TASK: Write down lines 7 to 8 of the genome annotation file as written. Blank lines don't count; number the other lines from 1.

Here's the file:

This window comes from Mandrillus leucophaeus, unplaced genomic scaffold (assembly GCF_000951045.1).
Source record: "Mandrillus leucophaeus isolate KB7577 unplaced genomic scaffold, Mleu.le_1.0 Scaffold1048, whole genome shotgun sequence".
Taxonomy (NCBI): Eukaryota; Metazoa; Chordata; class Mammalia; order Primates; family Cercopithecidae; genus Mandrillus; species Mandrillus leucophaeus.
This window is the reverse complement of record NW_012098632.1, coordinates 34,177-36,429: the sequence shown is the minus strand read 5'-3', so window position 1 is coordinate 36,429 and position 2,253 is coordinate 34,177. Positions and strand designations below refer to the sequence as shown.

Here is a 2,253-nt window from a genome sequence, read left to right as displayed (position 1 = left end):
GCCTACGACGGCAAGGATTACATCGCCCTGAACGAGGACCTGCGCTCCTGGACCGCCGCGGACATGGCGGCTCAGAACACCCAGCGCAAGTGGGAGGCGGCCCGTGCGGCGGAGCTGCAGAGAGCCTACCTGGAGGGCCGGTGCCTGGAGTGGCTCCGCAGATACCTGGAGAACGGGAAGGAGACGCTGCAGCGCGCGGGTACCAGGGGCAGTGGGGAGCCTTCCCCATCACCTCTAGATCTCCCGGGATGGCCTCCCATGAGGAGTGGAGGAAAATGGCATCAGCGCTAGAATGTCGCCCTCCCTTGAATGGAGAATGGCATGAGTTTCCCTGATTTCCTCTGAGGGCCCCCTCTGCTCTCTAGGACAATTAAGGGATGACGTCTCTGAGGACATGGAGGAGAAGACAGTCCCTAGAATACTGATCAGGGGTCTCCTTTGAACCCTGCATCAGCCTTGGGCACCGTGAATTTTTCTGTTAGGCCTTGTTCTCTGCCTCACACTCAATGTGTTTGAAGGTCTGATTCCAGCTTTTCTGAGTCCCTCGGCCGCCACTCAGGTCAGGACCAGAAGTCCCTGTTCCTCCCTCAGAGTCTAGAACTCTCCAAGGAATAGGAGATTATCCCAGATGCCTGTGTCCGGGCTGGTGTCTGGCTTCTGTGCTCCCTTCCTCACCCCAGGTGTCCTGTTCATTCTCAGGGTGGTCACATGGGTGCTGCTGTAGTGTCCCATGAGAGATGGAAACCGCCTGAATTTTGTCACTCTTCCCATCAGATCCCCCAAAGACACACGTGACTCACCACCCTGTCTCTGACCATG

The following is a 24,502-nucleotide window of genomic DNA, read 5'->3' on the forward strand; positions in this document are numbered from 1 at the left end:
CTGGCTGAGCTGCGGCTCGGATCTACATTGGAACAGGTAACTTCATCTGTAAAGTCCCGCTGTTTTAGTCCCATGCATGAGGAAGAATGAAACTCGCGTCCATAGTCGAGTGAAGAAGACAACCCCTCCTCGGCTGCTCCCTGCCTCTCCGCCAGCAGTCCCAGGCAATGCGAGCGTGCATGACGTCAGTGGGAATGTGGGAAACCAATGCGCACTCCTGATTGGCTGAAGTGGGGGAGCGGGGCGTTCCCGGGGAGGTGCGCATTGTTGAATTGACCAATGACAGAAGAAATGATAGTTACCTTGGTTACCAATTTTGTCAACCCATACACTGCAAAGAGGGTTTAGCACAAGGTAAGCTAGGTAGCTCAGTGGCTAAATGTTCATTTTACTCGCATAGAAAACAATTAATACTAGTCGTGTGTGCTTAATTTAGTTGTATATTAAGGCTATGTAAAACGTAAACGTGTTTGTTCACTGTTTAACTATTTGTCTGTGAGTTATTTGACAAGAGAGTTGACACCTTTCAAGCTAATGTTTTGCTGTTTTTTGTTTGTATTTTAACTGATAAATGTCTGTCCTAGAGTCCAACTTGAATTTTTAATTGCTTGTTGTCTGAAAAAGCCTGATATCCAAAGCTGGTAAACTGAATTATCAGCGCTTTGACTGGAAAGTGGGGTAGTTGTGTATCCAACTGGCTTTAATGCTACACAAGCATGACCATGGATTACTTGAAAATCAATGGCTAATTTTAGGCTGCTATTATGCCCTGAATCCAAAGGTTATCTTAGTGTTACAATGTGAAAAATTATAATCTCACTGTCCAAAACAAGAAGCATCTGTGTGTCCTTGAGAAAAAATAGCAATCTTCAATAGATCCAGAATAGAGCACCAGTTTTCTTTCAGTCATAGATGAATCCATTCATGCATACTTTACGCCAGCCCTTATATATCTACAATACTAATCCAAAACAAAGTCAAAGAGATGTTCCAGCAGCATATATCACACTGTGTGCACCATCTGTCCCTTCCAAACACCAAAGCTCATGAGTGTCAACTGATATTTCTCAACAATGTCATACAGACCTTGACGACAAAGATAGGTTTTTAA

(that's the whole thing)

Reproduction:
The following is a 24,502-nucleotide window of genomic DNA, read 5'->3' on the forward strand; positions in this document are numbered from 1 at the left end:
CTGGCTGAGCTGCGGCTCGGATCTACATTGGAACAGGTAACTTCATCTGTAAAGTCCCGCTGTTTTAGTCCCATGCATGAGGAAGAATGAAACTCGCGTCCATAGTCGAGTGAAGAAGACAACCCCTCCTCGGCTGCTCCCTGCCTCTCCGCCAGCAGTCCCAGGCAATGCGAGCGTGCATGACGTCAGTGGGAATGTGGGAAACCAATGCGCACTCCTGATTGGCTGAAGTGGGGGAGCGGGGCGTTCCCGGGGAGGTGCGCATTGTTGAATTGACCAATGACAGAAGAAATGATAGTTACCTTGGTTACCAATTTTGTCAACCCATACACTGCAAAGAGGGTTTAGCACAAGGTAAGCTAGGTAGCTCAGTGGCTAAATGTTCATTTTACTCGCATAGAAAACAATTAATACTAGTCGTGTGTGCTTAATTTAGTTGTATATTAAGGCTATGTAAAACGTAAACGTGTTTGTTCACTGTTTAACTATTTGTCTGTGAGTTATTTGACAAGAGAGTTGACACCTTTCAAGCTAATGTTTTGCTGTTTTTTGTTTGTATTTTAACTGATAAATGTCTGTCCTAGAGTCCAACTTGAATTTTTAATTGCTTGTTGTCTGAAAAAGCCTGATATCCAAAGCTGGTAAACTGAATTATCAGCGCTTTGACTGGAAAGTGGGGTAGTTGTGTATCCAACTGGCTTTAATGCTACACAAGCATGACCATGGATTACTTGAAAATCAATGGCTAATTTTAGGCTGCTATTATGCCCTGAATCCAAAGGTTATCTTAGTGTTACAATGTGAAAAATTATAATCTCACTGTCCAAAACAAGAAGCATCTGTGTGTCCTTGAGAAAAAATAGCAATCTTCAATAGATCCAGAATAGAGCACCAGTTTTCTTTCAGTCATAGATGAATCCATTCATGCATACTTTACGCCAGCCCTTATATATCTACAATACTAATCCAAAACAAAGTCAAAGAGATGTTCCAGCAGCATATATCACACTGTGTGCACCATCTGTCCCTTCCAAACACCAAAGCTCATGAGTGTCAACTGATATTTCTCAACAATGTCATACAGACCTTGACGACAAAGATAGGTTTTTAA